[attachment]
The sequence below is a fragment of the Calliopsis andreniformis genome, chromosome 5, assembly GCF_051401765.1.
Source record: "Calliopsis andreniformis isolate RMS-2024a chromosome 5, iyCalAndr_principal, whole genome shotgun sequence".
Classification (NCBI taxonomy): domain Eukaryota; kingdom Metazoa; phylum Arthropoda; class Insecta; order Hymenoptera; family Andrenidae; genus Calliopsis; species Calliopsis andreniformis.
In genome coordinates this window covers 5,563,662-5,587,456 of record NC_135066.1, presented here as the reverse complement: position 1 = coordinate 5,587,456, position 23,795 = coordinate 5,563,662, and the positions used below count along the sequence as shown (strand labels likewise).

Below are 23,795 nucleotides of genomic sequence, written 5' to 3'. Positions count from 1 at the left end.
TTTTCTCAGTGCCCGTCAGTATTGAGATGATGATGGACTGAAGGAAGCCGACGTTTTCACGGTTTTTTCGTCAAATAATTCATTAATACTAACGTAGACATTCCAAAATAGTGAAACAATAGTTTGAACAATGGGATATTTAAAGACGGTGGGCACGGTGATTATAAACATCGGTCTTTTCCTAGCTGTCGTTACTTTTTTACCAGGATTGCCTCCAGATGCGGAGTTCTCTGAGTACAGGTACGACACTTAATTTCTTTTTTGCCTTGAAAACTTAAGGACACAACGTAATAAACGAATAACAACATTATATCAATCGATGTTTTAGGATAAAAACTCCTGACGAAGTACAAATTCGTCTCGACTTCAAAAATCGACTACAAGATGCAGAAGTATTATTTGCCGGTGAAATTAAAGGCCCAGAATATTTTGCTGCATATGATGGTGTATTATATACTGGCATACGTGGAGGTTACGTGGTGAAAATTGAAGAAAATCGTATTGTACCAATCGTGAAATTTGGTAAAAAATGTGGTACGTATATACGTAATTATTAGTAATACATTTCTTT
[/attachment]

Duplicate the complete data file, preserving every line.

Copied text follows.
The sequence below is a fragment of the Calliopsis andreniformis genome, chromosome 5, assembly GCF_051401765.1.
Source record: "Calliopsis andreniformis isolate RMS-2024a chromosome 5, iyCalAndr_principal, whole genome shotgun sequence".
Classification (NCBI taxonomy): domain Eukaryota; kingdom Metazoa; phylum Arthropoda; class Insecta; order Hymenoptera; family Andrenidae; genus Calliopsis; species Calliopsis andreniformis.
In genome coordinates this window covers 5,563,662-5,587,456 of record NC_135066.1, presented here as the reverse complement: position 1 = coordinate 5,587,456, position 23,795 = coordinate 5,563,662, and the positions used below count along the sequence as shown (strand labels likewise).

Below are 23,795 nucleotides of genomic sequence, written 5' to 3'. Positions count from 1 at the left end.
TTTTCTCAGTGCCCGTCAGTATTGAGATGATGATGGACTGAAGGAAGCCGACGTTTTCACGGTTTTTTCGTCAAATAATTCATTAATACTAACGTAGACATTCCAAAATAGTGAAACAATAGTTTGAACAATGGGATATTTAAAGACGGTGGGCACGGTGATTATAAACATCGGTCTTTTCCTAGCTGTCGTTACTTTTTTACCAGGATTGCCTCCAGATGCGGAGTTCTCTGAGTACAGGTACGACACTTAATTTCTTTTTTGCCTTGAAAACTTAAGGACACAACGTAATAAACGAATAACAACATTATATCAATCGATGTTTTAGGATAAAAACTCCTGACGAAGTACAAATTCGTCTCGACTTCAAAAATCGACTACAAGATGCAGAAGTATTATTTGCCGGTGAAATTAAAGGCCCAGAATATTTTGCTGCATATGATGGTGTATTATATACTGGCATACGTGGAGGTTACGTGGTGAAAATTGAAGAAAATCGTATTGTACCAATCGTGAAATTTGGTAAAAAATGTGGTACGTATATACGTAATTATTAGTAATACATTTCTTT